400+ Harris County cases reexamined after DNA analyst accused of false testimony in decade-old case

Tuesday, June 7, 2022
Forensic analyst's false testimony leads to 438 cases re-examined
13 Investigates' Ted Oberg breaks down the reason nearly 450 criminal cases could be re-examined, all due to a single forensic analyst who no longer works for Harris County.

HARRIS COUNTY, Texas (KTRK) -- Hundreds of defense lawyers and accused criminals are being told this afternoon a DNA analyst in their case may not be able to be trusted.

The Harris County District Attorney's Office is notifying about 438 defendants that their criminal cases need to be re-examined due a DNA analyst who gave false and/or misleading testimony in an old case.

Officials say Stephen Adam Vinson, who used to work at the Texas Department of Public Safety's DNA lab, testified about the condition in which DNA samples in a particular case.

The case was for Joseph Colone, a Beaumont-area murder suspect whose case was overturned due - in part - to the DNA testimony in question.

The Texas Court of Criminal Appeals determined "his testimony was false because it omitted relevant information and gave the jury a false impression about the conditions in which important items of physical evidence had been stored by the laboratory."

After giving the testimony, but before the Texas Court of Criminal Appeals handed down its ruling, Vinson was hired by the Houston Forensic Science Center in the DNA section. He has worked for Houston's lab since 2015.

After the court's findings, he was terminated by the Houston Forensic Science Center.

The Harris County DA is not recommending anyone be released from custody or have their cases dropped, but say those cases that Vinson worked need to be examined.

Notices are being sent to attorneys and/or defendants in 198 pending cases and 240 disposed cases. These are not likely to be exoneration cases instead cases in which evidence needs to be tested again.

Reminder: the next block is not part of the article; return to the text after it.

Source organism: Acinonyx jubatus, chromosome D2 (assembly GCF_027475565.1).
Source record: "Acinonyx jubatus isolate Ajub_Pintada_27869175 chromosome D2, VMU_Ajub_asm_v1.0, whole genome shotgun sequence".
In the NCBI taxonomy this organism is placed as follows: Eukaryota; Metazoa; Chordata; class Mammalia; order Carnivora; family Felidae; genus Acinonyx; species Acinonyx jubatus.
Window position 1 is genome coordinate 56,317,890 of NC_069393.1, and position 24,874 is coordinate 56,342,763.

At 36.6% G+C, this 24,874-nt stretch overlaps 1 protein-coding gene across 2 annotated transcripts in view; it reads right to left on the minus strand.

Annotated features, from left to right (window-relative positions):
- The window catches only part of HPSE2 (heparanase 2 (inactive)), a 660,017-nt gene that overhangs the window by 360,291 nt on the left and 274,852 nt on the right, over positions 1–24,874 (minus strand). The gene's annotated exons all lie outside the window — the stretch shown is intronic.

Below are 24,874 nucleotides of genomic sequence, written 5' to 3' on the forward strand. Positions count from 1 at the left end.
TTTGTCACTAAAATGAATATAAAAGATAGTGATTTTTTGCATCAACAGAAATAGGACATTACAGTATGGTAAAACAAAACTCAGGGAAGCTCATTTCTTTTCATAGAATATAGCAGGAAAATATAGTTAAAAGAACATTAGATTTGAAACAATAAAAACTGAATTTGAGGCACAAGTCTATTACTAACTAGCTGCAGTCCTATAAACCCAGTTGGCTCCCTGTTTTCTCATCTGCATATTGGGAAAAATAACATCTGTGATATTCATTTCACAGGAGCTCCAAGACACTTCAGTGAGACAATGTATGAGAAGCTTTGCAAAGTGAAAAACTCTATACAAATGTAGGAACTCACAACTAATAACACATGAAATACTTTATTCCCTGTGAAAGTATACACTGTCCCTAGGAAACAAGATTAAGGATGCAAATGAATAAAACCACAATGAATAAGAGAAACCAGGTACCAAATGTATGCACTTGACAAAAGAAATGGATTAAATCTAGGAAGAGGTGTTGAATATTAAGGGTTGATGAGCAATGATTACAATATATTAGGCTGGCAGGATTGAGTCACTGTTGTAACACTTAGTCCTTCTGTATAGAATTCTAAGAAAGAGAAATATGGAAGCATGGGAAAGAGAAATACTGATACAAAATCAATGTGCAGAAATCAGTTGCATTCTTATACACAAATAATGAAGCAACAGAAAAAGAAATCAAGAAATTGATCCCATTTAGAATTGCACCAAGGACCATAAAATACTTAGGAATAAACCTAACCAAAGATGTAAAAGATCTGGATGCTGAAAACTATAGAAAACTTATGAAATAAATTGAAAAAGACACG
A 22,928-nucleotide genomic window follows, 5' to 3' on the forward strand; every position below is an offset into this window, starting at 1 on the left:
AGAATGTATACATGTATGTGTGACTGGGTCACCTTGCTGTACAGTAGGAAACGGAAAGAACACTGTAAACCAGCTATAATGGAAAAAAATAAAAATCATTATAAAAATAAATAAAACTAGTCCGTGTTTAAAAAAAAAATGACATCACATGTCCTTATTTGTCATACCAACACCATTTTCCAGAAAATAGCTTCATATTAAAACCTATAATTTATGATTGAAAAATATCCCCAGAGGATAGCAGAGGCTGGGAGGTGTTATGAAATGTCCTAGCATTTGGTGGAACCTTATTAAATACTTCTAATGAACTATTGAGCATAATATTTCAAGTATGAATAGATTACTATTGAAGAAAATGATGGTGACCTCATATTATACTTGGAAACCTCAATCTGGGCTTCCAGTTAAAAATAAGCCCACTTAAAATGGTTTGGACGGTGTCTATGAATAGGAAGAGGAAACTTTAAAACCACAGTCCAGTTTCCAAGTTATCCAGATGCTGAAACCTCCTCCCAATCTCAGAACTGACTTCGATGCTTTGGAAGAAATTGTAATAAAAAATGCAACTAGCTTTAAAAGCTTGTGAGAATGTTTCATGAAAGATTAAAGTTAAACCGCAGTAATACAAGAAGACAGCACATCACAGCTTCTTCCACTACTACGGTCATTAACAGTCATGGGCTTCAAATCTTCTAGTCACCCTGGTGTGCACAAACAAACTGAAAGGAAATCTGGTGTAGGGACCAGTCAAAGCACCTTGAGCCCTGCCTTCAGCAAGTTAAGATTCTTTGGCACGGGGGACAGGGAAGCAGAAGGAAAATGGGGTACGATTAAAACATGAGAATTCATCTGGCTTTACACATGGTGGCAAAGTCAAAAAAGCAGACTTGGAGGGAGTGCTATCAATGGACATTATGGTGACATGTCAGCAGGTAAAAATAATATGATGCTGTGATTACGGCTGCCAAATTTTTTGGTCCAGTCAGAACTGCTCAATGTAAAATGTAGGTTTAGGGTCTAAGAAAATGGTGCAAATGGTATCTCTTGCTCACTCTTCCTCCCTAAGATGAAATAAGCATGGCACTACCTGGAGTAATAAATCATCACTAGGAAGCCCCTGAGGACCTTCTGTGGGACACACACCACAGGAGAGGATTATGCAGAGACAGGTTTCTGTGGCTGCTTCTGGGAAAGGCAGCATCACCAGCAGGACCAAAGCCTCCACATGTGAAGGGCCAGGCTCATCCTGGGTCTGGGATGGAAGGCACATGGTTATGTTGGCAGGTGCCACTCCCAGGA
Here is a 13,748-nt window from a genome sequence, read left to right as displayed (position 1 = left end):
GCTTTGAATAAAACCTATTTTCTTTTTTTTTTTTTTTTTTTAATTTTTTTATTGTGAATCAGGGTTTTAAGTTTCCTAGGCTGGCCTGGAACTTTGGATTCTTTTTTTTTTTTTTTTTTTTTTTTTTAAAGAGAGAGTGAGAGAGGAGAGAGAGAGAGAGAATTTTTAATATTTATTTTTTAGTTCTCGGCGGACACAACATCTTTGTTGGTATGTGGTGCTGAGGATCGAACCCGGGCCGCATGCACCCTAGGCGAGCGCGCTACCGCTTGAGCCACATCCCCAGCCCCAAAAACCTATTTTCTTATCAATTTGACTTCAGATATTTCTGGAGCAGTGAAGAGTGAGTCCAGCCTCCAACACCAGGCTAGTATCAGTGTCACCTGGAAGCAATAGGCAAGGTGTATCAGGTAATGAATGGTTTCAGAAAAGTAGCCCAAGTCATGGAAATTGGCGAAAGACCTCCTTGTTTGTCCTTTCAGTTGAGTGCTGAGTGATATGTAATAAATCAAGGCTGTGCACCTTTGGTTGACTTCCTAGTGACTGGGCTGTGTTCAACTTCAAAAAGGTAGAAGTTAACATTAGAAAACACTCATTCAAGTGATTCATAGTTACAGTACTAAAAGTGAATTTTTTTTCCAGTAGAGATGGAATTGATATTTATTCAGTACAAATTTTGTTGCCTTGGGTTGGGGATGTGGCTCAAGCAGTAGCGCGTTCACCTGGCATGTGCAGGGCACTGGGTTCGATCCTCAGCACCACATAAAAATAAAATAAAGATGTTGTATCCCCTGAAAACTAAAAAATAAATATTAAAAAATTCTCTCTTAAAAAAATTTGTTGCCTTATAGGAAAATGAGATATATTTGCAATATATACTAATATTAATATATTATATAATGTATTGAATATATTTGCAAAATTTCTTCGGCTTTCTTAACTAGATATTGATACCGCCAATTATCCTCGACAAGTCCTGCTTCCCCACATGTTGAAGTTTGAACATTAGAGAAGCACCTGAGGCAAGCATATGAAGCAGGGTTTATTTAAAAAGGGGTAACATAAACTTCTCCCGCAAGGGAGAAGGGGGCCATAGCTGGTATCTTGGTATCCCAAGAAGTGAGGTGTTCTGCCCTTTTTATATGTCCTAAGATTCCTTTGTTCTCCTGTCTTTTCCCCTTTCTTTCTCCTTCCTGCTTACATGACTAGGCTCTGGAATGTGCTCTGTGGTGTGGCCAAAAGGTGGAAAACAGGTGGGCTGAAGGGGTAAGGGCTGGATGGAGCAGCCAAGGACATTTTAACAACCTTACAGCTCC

Peter Stout, the CEO of the Houston Forensic Science Center, told 13 Investigates he has "no reason to question the work Vinson did for the HFSC," but because of the court findings he could not continue with the organization.

HFSC's policy is to not use all of a DNA sample for testing. In almost all of the cases there should be enough evidence to retest and analyze if a court determines it is proper.

While this is significant for each of the 438 cases - many of which are likely to be sexual assault cases - the impact on the criminal justice system is equally significant.

As it is today, the forensic biology section of the HFSC has 341 sexual assault kits which are backlogged more than 30 days, some much longer. There are 606 DNA requests backlogged in the lab (sexual assault + all other crimes). The average age of those requests is 152 days and it is getting longer.

The loss of the one analyst will make the backlogs longer as it will take a long time to replace him and train the replacement to be able to do the work

"Our progress in reducing DNA backlogs has reversed. This is directly attributable to the inevitable consequences of the Colone case. This increasing trend can only accelerate. Even if only a fraction of the thousands of cases jeopardized must now be reworked, this trend will only be amplified," Stout wrote it in an email to Harris County criminal justice leaders earlier this week. "There is no place in the country that can absorb this work. This is where we are at nationally much less right here. Literally the loss of one analyst can be felt across the entire country. There is no excess capacity, much less excess capacity to take this scale of impact. It will take years to replace the capacity we've lost. We may be able to train a new person in less time, but to reach the level of proficiency and productivity needed is a very long arc. We must start now."

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